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Tuesday, Feb. 9, 2010

Artwork to Contemplate at Portrait Society Gallery

Art Review

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The work of Milwaukee architect Phillip Katz inspired the symmetry, shadow, light and seating for a space in the Portrait Society Gallery that invites the public to pursue serenity. His experience directly influenced the spiritual vision in the gallery’s “A Winter Chapel,” a project that introduces a transcendent interior to commune with art and the winter weather.

The Portrait Society’s Gallery B space cohesively integrates several artists, including owner Debra Brehmer. Under Kendall Polster’s direction, Brehmer welded tall lanterns illuminating the ledge outside the south window wall—three primal, ever-changing electrical votives corroding in the cold and snow to symbolize life-changing forces.

These lanterns focus attention on a painted low chest used for an altar and surrounded by walls framed in ebony sheets of tar paper striated with roof markings. The textured paper adds continuity to the adjacent earthy brown walls lined with Marsha McDonald’s acrylic paintings recalling Lake Michigan sunsets and sunrises.

McDonald’s landscapes meld the abstract and realistic, creating images with smooth, sanded finishes that harmonize with the room’s design. Their Zen-like presence enhances Gallery B’s subtle rectangular benches, which provide relaxing seats for meditation.

David Niec’s naturalistic beaver sculptures, placed around the chapel’s perimeter, recall the solitude of northern Wisconsin. The sculptures reveal actual beaver-chewed wood that Niec collects and then either pieces together or additionally carves. One piece with a hollowed-out top resembles a baptistery and makes for a sublime finish to the gallery space, with lanterns glowing in the background.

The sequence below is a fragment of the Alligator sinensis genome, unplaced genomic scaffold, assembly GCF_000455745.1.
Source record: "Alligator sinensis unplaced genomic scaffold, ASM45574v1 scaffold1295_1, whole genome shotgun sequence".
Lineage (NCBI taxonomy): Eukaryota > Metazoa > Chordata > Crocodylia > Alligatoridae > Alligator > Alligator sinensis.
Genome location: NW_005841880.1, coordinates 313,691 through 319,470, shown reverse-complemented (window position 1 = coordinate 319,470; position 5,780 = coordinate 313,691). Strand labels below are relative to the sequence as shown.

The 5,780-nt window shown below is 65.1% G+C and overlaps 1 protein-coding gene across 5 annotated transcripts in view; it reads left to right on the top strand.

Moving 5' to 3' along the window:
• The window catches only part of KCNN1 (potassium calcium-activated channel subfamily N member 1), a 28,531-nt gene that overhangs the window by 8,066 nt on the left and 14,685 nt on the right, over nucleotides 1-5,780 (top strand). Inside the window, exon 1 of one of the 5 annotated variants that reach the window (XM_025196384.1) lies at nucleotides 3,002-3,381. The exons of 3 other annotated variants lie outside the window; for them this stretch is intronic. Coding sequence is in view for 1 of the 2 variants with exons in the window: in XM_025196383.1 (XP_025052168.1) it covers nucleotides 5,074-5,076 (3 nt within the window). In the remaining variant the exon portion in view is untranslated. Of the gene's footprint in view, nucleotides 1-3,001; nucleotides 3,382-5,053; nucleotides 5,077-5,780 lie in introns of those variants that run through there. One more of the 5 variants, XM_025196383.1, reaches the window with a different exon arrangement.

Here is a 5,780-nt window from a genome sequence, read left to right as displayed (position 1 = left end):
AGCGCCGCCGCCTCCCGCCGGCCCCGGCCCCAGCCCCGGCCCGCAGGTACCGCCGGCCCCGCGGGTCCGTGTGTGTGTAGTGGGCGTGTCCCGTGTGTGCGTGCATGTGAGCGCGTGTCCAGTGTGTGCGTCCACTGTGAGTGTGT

The complementary exhibit in Gallery A affords alternative contemplation. In Boris Ostrerov’s solo show, “Boris Ostrerov: New Work,” the recent Milwaukee Institute of Art & Design graduate presents nine new images. His wall-size artwork mounted in the painted black gallery characterizes the juxtaposition in negative and positive space, contrasting the spontaneous and the controlled.

Compositions using spatters and drips together with opaque inky patches faintly recall a tradition perfected by Helen Frankenthaler, only more restrained and primitive through the use of sophisticated black and white. Ostrerov’s ink paintings continue to develop while his lyrical, calligraphic smaller-scale drawings seek to define an intriguing personality and artistic process still in progress.

The tiny exhibit in the Portrait Society’s hallway is called “The Fred Bell Show,” a fascinating exercise that keeps oil painter Fred Bell creating fresh, themed images each month. January and February’s creations include self-portraits and doorknobs seen from distorted perspectives, revealing silly, serious and spiritual paintings to coordinate with the two primary exhibitions.

Portrait Society Gallery’s “A Winter Chapel” and “Boris Ostrerov: New Work” continue through March 13.